Nylon, as we already know, is a synthetic polymer belonging to the group of polyamides (PA). In additive manufacturing we can find it in the form of a filament (PA6) for FDM technology, or in powder form (PA11 and PA12) for technologies such as selective laser sintering or HP MultiJet Fusion. Despite being a widely used material in the 3D printing industry, nylon has been the subject of debate at times, especially regarding its sustainability. This is due to several factors, such as the composition of some polyamides, the degree of recyclability and reuse of the material, or gas emissions during the manufacturing process. In addition, the commitment to the environment is an aspect that all companies are taking and must take into account today, something that we will also see later.
If we focus solely on nylon 3D printing, it is clear that, depending on the type of polyamide, its origin and composition, this material will have a greater or lesser impact on the environment. To better understand its role in the industry, as well as its carbon footprint, we will try to analyze the characteristics and properties of nylon, both in powder and filament form. So how are PA6 filaments printed, how are PA11 and PA12 different, where does the 3D industry stand in terms of nylon usage and sustainability, and are there viable alternatives? Below, we will provide answers to all these questions to better understand how sustainable this material is and the way forward for the manufacturing industry.
PA6, a demanding 3D printing filament
PA6 filament is a semi-crystalline thermoplastic polymer and is one of the most widely used polyamides worldwide. With a melting point of 220°C, PA6 is used in a wide variety of applications due to its good performance/cost ratio. Although it has traditionally been used in industrial manufacturing methods, it has gradually gained popularity in the 3D printing industry due to its interesting mechanical properties and ability to create high-performance parts. Also, PA6 is a much more difficult material to 3D print compared to standard plastics like PLA or ABS. Its operating temperature range is 250-270°C, so a suitable working environment must be ensured so that it does not shrink.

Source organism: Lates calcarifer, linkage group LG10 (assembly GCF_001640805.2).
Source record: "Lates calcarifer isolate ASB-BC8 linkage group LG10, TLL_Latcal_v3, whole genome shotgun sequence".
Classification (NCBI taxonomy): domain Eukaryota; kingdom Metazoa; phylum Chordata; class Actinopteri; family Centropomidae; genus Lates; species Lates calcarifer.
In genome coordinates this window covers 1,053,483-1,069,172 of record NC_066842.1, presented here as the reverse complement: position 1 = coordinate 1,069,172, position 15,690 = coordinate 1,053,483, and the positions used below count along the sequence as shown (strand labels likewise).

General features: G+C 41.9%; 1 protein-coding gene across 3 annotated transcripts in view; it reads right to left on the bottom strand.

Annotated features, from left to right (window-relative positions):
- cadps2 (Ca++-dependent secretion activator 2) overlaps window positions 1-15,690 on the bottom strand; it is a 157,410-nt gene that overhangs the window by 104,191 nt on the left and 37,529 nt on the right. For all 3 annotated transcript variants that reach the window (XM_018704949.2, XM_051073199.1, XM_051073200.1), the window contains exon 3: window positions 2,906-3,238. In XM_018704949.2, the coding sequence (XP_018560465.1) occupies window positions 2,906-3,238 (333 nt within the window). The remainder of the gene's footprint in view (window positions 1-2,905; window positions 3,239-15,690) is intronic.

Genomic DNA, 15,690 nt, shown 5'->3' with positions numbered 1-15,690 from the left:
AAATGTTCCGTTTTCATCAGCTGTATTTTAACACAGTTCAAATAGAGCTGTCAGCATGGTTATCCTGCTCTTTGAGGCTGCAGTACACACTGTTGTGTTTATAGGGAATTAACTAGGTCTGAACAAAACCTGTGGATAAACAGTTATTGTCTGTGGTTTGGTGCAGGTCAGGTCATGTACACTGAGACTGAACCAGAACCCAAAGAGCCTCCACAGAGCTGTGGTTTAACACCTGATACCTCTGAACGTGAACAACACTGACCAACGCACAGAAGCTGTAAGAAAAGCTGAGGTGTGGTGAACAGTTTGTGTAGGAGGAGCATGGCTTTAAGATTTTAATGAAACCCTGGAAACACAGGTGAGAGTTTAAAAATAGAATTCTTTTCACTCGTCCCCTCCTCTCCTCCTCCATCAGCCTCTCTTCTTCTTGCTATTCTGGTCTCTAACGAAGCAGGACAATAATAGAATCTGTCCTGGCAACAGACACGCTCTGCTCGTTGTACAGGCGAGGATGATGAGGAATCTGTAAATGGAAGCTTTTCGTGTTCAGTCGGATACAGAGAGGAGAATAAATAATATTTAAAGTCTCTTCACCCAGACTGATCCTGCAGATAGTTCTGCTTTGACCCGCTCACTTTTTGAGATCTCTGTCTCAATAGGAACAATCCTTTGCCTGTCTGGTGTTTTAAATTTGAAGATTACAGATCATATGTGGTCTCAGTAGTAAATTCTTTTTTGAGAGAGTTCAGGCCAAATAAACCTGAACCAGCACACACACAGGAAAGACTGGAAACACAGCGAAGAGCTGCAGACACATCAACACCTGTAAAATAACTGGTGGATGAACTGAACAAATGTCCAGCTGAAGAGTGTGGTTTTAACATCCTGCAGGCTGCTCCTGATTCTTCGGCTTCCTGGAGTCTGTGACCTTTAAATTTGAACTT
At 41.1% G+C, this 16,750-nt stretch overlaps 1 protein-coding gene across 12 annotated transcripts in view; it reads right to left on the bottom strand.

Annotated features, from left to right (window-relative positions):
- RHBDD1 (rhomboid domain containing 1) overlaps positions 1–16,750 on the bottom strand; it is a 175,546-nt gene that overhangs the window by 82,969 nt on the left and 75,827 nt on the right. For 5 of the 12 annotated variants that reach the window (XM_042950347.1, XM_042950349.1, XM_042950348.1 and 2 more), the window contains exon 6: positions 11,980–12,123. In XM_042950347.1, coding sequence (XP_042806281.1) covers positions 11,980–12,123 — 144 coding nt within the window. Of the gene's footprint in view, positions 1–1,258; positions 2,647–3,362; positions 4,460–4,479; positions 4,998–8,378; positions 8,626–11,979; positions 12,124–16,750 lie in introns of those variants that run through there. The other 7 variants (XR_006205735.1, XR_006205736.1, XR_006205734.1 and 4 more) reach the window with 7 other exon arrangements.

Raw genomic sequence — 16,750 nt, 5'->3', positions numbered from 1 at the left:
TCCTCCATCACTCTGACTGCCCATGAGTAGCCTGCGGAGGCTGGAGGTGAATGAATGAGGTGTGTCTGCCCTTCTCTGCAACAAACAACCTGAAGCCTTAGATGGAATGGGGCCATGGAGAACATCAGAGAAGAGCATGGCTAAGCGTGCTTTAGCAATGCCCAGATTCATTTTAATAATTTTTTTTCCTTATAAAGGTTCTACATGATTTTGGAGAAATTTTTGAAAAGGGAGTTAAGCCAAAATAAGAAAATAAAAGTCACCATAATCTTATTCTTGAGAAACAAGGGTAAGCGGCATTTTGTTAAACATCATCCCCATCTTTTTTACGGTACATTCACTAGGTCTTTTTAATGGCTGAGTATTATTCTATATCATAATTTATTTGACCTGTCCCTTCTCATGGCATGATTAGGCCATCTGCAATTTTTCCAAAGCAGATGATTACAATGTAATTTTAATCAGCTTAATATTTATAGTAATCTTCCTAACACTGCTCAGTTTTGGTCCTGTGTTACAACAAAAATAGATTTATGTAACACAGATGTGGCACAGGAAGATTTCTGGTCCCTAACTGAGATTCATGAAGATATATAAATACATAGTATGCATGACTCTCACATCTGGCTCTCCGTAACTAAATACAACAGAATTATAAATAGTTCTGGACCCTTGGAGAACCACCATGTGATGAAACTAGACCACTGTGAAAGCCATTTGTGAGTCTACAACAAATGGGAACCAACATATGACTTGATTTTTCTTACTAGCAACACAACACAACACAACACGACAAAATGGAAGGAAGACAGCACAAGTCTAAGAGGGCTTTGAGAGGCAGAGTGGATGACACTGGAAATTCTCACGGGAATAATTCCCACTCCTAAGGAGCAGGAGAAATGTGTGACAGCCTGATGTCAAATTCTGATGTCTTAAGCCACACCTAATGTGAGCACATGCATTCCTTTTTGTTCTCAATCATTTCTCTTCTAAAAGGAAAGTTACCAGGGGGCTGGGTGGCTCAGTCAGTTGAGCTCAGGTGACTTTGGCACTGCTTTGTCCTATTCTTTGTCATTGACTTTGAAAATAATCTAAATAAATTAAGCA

Regarding its origin, we can say that it differs from other types of polyamides in that it is formed by ring-opening polymerization, that is, by one of the ways by which many polymers are synthesized. This makes it a special case in the comparison between condensation polymers (the entire monomer molecule becomes part of the polymer) and addition polymers (part of the monomer molecule is lost when it becomes part of the polymer). When analyzing the environmental impact of polyamide 6 and moving towards a more sustainable material, two important aspects must be taken into account. Firstly, the production processes used to obtain the material, and secondly, the raw material involved in this conversion process; both will define the carbon footprint of this polyamide.
Composition and environmental impact of PA11 and PA12
In chemical terms, polyamides 11 and 12 are very similar, although they differ by only one carbon atom in the polymer backbone. However, that single atom makes a huge difference in how the polymer is organized to create matter. Apart from that, the main differences between polyamide powders for 3D printing lie in their origin. On the one hand, PA11 is a semi-crystalline polymer that is generated from a “green” raw material in a synthesis process that is closer to PA6 than to PA12. This type of nylon is bio-based, that is, it is produced from renewable raw materials derived from plant derivatives, mainly castor oil. Regarding its applications, polyamide 11 is mainly found where good chemical resistance, flexibility, low permeability and dimensional stability are required. That is, in aggressive environments and functional prototypes that are exposed to these conditions.